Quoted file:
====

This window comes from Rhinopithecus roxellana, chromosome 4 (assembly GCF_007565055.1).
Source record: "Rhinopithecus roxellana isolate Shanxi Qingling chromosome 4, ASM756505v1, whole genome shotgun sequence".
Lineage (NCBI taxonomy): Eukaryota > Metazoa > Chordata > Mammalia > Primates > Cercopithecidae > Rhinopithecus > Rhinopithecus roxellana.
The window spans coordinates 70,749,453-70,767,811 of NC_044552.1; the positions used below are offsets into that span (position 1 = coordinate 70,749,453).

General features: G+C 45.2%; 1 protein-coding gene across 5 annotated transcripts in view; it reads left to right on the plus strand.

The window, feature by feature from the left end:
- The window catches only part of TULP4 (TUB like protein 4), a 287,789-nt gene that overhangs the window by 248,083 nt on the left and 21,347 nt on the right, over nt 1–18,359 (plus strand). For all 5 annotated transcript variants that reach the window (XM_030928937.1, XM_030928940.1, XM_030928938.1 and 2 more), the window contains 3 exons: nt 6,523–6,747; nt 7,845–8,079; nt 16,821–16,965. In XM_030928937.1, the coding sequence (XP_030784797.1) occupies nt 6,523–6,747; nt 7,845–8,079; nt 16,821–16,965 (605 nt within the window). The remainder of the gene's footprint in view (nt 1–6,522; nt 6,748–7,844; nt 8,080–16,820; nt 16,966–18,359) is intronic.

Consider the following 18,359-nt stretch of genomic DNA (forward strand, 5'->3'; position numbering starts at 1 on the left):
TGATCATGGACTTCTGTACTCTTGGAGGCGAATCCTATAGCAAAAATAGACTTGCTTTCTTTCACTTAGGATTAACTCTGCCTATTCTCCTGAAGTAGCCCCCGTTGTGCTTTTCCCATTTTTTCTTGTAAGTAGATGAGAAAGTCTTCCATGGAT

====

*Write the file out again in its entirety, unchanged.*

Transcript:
This window comes from Rhinopithecus roxellana, chromosome 4 (assembly GCF_007565055.1).
Source record: "Rhinopithecus roxellana isolate Shanxi Qingling chromosome 4, ASM756505v1, whole genome shotgun sequence".
Lineage (NCBI taxonomy): Eukaryota > Metazoa > Chordata > Mammalia > Primates > Cercopithecidae > Rhinopithecus > Rhinopithecus roxellana.
The window spans coordinates 70,749,453-70,767,811 of NC_044552.1; the positions used below are offsets into that span (position 1 = coordinate 70,749,453).

General features: G+C 45.2%; 1 protein-coding gene across 5 annotated transcripts in view; it reads left to right on the plus strand.

The window, feature by feature from the left end:
- The window catches only part of TULP4 (TUB like protein 4), a 287,789-nt gene that overhangs the window by 248,083 nt on the left and 21,347 nt on the right, over nt 1–18,359 (plus strand). For all 5 annotated transcript variants that reach the window (XM_030928937.1, XM_030928940.1, XM_030928938.1 and 2 more), the window contains 3 exons: nt 6,523–6,747; nt 7,845–8,079; nt 16,821–16,965. In XM_030928937.1, the coding sequence (XP_030784797.1) occupies nt 6,523–6,747; nt 7,845–8,079; nt 16,821–16,965 (605 nt within the window). The remainder of the gene's footprint in view (nt 1–6,522; nt 6,748–7,844; nt 8,080–16,820; nt 16,966–18,359) is intronic.

Consider the following 18,359-nt stretch of genomic DNA (forward strand, 5'->3'; position numbering starts at 1 on the left):
TGATCATGGACTTCTGTACTCTTGGAGGCGAATCCTATAGCAAAAATAGACTTGCTTTCTTTCACTTAGGATTAACTCTGCCTATTCTCCTGAAGTAGCCCCCGTTGTGCTTTTCCCATTTTTTCTTGTAAGTAGATGAGAAAGTCTTCCATGGAT